Wednesday, September 9, 2009

Spindle Love

This post has sadly been languishing in my edit list for quite some time. After spending a delightful hour last night with my spindle, I decided that it needed to be published today! (We'll not discuss how long ago I started it.....) As you know, this is my beloved Golding spindle - a 1.3 oz, 2.5 inch butterfly that I bought a little over a year ago. I'd been spinning since I was 14, but had never used a spindle before. In the year or so prior to my purchase, though, I had been exposed repeatedly to several local spindle spinners - including some brilliant spinners in the guild - and had become fascinated with the process. Curiosity, and a desire to better understand my craft, led me to my first spindle. Why a Golding? Because everyone I know says they are the best.

My spindle and I had a roughish start, though. I read a few books, selected some fun fiber and winged it on my own. It was fun....but I never really got the hang of it, and when le Tour de Fleece 2008 was over I transferred the little bit I had spun onto a bobbin so that I could finish the fiber on my wheel. This summer, thanks to Le Tour De Fleece and some rather tacky fiber which - while not exactly fun to work with - gave me control, I finally discovered that I love to work with my spindle.
The result was that I decided that I was definitely a spindle spinner. I also decided that if I was going to take this seriously I needed to have a variety of spindles in different sizes and weights so that I could have more versatility.

Of course I went right back to Golding, finishing my little family of spindles out with a 2 inch - .45 oz Cherry Tsunami, a 3 inch - 1.9 oz Celtic Ring, and a 3.5 inch - 2 oz Midnight Sky. They arrived while the girls were camping in the backyard of my parents' home.

Here is the entire family together. Aren't they beautiful! Practical use aside, they are truly little works of art.

It's all well and good to have a perfect tool, though, if you don't know how to properly use it. Fortunately, I have access to a wealth of knowledge through some of my guild friends. Even better, Jenny agreed to meet with me for a blissfully child-free hour of spinning. (Yes, this is the same Jenny who is my daughter's weaving teacher!) I have it on very good authority that Jenny is quite the expert with spindles - and she's an excellent teacher, too.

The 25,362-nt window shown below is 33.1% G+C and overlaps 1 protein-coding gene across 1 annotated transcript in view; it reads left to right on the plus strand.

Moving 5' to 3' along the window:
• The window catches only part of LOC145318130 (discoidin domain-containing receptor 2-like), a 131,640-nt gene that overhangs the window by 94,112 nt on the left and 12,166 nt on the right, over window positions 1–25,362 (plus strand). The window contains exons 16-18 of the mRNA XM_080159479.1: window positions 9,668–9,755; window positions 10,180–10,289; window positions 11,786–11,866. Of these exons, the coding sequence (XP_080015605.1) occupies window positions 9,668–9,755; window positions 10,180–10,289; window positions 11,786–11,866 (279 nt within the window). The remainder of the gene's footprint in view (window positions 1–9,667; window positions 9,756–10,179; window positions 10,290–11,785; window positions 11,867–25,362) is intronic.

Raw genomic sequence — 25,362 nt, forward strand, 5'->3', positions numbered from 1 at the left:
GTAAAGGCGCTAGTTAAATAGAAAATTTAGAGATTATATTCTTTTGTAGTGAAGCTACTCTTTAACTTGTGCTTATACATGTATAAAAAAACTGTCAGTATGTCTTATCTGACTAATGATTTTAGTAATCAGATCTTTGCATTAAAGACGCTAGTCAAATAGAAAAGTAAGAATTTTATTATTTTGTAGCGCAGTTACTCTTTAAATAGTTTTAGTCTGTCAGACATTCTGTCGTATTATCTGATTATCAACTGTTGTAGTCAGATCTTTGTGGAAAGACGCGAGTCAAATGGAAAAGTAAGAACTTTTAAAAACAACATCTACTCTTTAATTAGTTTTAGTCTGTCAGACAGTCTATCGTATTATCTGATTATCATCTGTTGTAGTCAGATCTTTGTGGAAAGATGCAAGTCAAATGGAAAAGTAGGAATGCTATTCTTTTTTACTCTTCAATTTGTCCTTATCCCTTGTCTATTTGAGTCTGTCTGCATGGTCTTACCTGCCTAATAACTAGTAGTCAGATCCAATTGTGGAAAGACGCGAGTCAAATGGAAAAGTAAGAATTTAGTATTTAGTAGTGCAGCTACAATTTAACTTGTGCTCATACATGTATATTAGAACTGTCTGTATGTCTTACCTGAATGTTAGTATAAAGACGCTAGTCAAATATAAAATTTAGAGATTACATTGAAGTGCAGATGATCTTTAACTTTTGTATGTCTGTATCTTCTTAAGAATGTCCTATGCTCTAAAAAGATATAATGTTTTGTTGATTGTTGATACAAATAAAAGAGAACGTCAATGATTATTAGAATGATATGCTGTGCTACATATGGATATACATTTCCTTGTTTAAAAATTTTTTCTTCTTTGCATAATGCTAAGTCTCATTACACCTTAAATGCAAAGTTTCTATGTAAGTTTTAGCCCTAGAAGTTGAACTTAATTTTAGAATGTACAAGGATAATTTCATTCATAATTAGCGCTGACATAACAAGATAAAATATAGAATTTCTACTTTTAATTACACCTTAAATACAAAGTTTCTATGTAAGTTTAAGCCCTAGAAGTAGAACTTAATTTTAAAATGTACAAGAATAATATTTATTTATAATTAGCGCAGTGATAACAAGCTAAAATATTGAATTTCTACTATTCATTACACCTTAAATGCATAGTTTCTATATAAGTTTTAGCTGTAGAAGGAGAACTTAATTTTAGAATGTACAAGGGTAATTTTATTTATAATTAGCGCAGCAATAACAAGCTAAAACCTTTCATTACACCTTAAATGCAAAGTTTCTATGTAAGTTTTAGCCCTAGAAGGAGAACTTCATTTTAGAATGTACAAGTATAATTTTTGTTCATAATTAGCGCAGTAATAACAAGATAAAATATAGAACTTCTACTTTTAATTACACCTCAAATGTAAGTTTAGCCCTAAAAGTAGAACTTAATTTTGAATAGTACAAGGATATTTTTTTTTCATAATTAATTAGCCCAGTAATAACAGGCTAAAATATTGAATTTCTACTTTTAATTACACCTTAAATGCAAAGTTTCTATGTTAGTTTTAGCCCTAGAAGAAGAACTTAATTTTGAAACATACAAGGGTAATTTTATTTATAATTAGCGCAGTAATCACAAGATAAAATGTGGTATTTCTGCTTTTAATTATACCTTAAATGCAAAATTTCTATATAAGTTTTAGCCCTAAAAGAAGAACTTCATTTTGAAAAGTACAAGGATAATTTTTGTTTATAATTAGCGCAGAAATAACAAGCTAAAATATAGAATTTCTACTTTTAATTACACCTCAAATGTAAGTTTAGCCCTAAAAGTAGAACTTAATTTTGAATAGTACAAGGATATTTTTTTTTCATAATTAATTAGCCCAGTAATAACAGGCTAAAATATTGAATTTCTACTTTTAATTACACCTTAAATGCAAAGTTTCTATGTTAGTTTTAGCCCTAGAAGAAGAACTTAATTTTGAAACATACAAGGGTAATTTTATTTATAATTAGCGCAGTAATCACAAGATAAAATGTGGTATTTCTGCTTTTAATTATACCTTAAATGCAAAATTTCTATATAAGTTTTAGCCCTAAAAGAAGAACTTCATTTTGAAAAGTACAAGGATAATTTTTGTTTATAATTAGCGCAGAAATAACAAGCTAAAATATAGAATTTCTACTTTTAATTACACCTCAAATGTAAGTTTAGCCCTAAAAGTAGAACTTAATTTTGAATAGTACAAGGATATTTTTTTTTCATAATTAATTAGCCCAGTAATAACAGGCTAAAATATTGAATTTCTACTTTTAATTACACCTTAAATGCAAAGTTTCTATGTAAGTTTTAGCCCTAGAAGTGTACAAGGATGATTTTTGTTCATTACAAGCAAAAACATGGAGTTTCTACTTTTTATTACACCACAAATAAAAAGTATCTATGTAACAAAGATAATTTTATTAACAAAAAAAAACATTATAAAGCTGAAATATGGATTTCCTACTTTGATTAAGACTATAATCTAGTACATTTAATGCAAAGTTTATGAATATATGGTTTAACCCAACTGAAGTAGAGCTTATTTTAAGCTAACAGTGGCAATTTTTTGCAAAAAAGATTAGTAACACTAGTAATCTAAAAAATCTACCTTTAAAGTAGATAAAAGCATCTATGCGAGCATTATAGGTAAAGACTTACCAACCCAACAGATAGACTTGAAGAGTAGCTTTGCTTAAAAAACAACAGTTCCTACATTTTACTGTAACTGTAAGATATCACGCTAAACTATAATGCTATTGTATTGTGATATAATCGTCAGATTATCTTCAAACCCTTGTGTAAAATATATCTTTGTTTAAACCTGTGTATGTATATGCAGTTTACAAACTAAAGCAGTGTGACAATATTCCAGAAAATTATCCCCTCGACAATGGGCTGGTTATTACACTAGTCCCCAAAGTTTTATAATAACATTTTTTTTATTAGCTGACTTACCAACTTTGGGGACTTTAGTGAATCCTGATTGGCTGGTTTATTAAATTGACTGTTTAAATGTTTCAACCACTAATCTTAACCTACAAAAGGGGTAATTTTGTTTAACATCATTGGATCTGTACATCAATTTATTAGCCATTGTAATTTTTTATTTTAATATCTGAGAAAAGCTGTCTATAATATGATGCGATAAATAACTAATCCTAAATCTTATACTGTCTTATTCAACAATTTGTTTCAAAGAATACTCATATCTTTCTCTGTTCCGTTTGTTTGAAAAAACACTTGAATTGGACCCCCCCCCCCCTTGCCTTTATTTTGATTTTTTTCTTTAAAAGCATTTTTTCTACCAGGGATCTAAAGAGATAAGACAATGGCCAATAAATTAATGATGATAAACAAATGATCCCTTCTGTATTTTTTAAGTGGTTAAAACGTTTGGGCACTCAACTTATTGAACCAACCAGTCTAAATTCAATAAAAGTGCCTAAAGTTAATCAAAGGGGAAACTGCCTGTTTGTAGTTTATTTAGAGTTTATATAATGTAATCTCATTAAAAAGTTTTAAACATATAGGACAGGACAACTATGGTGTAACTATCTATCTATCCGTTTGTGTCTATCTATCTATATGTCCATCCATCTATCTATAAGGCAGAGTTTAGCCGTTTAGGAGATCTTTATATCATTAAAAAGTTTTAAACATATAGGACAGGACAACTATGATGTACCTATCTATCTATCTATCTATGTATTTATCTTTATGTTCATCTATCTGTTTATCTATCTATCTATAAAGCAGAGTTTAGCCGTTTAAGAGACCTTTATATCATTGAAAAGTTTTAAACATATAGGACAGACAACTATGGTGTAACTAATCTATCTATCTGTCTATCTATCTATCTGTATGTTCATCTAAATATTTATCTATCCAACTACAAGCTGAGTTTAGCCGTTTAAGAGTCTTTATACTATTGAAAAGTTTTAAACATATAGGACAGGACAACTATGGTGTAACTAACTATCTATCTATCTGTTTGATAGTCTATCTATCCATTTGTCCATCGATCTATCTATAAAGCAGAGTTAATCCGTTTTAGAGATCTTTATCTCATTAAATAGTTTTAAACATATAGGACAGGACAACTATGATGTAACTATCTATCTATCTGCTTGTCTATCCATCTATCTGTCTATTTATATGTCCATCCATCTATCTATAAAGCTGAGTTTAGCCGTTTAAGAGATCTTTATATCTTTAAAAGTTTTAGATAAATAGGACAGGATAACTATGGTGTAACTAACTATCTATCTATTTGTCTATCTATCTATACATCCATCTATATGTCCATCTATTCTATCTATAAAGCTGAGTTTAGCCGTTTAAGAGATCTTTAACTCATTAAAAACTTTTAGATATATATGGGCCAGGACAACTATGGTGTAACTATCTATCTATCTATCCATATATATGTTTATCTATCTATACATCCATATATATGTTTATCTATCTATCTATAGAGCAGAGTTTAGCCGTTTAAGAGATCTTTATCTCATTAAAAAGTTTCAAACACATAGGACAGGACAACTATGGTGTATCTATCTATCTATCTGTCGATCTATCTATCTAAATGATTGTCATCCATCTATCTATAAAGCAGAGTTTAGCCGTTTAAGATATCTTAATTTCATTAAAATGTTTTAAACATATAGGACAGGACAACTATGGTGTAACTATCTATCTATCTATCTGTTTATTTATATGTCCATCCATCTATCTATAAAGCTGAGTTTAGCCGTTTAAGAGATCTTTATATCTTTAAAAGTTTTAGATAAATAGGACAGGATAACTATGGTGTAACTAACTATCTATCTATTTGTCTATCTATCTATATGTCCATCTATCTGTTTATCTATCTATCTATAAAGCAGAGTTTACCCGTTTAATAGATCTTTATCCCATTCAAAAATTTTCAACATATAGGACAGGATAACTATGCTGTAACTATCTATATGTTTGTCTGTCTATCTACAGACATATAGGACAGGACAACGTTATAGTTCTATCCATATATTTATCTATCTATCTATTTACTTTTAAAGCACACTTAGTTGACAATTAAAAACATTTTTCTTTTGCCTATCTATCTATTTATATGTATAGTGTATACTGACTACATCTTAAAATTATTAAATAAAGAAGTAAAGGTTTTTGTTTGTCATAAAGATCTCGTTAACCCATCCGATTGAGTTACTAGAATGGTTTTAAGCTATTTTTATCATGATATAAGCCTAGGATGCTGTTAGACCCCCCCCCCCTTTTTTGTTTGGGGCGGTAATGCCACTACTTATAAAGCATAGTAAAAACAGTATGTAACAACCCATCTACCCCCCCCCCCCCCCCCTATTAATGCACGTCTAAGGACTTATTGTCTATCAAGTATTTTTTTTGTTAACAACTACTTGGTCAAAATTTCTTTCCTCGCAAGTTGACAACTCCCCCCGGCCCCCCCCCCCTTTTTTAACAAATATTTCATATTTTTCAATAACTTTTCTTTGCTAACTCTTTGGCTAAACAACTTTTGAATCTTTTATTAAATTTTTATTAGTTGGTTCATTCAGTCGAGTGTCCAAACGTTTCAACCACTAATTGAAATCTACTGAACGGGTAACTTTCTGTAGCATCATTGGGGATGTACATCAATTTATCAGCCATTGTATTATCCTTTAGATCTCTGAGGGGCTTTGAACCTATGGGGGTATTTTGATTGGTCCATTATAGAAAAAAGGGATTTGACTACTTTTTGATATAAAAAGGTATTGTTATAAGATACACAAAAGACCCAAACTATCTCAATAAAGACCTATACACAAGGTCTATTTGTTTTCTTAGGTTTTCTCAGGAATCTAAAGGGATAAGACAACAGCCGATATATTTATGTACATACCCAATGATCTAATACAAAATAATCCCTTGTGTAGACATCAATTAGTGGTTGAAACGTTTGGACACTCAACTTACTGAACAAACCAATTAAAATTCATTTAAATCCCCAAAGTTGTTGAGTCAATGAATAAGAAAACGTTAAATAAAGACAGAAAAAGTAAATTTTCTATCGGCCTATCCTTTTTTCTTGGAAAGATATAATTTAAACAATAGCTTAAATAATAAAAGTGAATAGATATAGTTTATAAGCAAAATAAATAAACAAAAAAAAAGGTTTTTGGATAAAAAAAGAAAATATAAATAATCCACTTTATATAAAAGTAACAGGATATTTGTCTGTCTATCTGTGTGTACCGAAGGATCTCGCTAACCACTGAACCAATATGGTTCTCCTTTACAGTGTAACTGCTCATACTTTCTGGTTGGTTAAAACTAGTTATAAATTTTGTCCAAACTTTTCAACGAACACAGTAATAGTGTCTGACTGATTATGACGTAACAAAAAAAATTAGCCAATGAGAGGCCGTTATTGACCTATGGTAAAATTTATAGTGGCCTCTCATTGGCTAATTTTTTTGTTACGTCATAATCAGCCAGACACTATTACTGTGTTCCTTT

And oh...what a difference an hour makes! Yes, it is very true that there are many wonderful books available to help you learn any number of arts and crafts, BUT one should never underestimate the value of working with another human being. In one hour I picked up several tricks that both helped to make spindling quite easy for me and also corrected the few problems I had developed by going at it on my own.
My spindle and a small bag of fiber now go everywhere with me, and I've become quite attached to this very quiet, deliberate, slow and meditative process. It's something I needed...even if I didn't know that before I started.
When asked recently why I bothered, I explained that all of the other handwork I do is about speed, technical proficiency and production. (Which is a bit humorous given how much of a process knitter I tend to be.) When I spin, I am able to let go of the need for perfection. When I work with the spindle I can let go of the rest so that I can fully experience and enjoy the process. It takes me out of my head, and into a peaceful place where I can just be.
The Green Woman and I sincerely hope that you have that place, too.


Jenny said...

Lovely post! You have really blossomed as a spindle spinner. And thank you for your compliments too.

Shelda said...

That tree spindle with the silver moon and stars is stunning. Too bad I don't spin!